Recent studies have demonstrated the impact of the use of pocket compression vests in the prevention of pocket hematomas and subsequent infections for patients undergoing CIED implantation and generator changes. More studies are needed to determine the impact of pocket vest compression use in prevention of other complications, including wound separation and lead displacement.53 Research is needed on optimization of the design of pocket compression vests, ie, with arm sling support allowing for early mobilization at 0 to 3 hours following CIED implantation to reduce the risk of intra-procedural complications and overall 24-month lead dislodgement.55
Conclusions and Future Directions
Pocket hematomas are the most common complication post-CIED implantation that can lead to complications such as device infections, pocket revision, prolonged hospital stays, and economic losses. A number of interventions have been tried previously without much success. A pocket compression device, such as the PocketVest CIED Pocket Management System, has shown promise in preventing pocket hematomas by providing adequate compression, cooling, and immobilization, and preventing vascular ooze (Figure 3). These pocket compression devices are easy to use, have little risk, and facilitate patient comfort. It has been clinically proven to reduce local complications, decrease morbidity, and enhance clinical outcomes in previously conducted research studies. Future studies should be focused on the evaluation of its clinical efficacy in preventing pocket hematomas in larger clinical trials, particularly in patients receiving anticoagulant and antiplatelet therapy, as well as the impact on reducing wound separation and lead dislodgement.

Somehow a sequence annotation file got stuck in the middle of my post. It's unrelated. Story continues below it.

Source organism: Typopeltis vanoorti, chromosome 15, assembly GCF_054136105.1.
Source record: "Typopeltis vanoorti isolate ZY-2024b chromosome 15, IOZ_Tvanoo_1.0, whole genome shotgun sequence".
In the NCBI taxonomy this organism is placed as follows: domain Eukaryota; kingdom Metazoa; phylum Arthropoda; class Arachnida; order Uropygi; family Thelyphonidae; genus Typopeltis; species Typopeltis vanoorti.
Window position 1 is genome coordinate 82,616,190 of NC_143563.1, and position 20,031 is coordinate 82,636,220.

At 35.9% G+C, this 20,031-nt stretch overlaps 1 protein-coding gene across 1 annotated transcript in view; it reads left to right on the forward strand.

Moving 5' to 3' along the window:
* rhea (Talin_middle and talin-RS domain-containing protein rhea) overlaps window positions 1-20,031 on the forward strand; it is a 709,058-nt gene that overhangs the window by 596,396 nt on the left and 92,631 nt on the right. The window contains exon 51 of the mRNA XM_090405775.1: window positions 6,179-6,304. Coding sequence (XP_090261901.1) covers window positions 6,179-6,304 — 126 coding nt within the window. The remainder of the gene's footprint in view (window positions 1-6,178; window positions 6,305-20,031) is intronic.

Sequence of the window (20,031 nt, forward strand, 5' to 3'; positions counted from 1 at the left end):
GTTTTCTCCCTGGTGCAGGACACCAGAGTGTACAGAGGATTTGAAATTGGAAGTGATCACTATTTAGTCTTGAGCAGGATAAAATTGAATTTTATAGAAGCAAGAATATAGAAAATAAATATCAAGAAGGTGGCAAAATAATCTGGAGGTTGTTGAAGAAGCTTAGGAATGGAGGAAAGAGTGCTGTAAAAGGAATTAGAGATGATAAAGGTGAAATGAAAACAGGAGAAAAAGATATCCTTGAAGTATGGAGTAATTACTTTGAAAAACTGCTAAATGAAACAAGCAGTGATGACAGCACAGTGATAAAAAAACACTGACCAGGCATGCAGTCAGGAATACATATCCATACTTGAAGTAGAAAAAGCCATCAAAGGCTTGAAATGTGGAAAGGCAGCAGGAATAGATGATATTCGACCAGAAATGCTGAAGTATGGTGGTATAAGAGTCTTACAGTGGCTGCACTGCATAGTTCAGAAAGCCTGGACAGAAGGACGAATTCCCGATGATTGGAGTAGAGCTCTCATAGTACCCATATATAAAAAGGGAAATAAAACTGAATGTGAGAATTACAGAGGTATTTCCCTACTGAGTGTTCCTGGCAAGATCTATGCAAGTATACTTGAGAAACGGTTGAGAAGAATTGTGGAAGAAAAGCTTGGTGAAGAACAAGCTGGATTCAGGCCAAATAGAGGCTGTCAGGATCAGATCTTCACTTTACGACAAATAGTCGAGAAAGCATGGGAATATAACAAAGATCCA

1Arrhythmia Research Fellow, Kansas City Heart Rhythm Institute (KCHRI), Overland Park, Kansas;
2Executive Medical Director, KCHRI, Overland Park, Kansas; 3Fellow, Texas Heart Rhythm Institute, Austin, Texas; 4Internal Medicine Program Director, Overland Park Regional Medical Center, Overland Park, Kansas; 5Cardiac Electrophysiology Laboratory Director, KCHRI, Overland Park, Kansas; 6Executive Medical Director, Texas Heart Rhythm Institute, Austin, Texas; 7University of Minnesota, Minneapolis, Minnesota
Disclosures: Dr. Natale reports he is a consultant for Abbott, Baylis Medical, Biosense Webster, BIOTRONIK, Medtronic, and Boston Scientific. Dr. Gopinathannair reports he is a consultant/speaker for Abbott, Boston Scientific, ZOLL Medical, Pfizer, and Bristol-Myers Squibb, as well as a physician advisor for HealthTrust PG and Abiomed. Dr. Lakkireddy reports he is a consultant for Johnson & Johnson, Abbott, BIOTRONIK, Pfizer, Medtronic, and Boston Scientific. The other authors have no conflicts of interest to report regarding the content herein. Dr. Mahapatra reports a patent has been issued licensed on the PocketVest with royalties paid.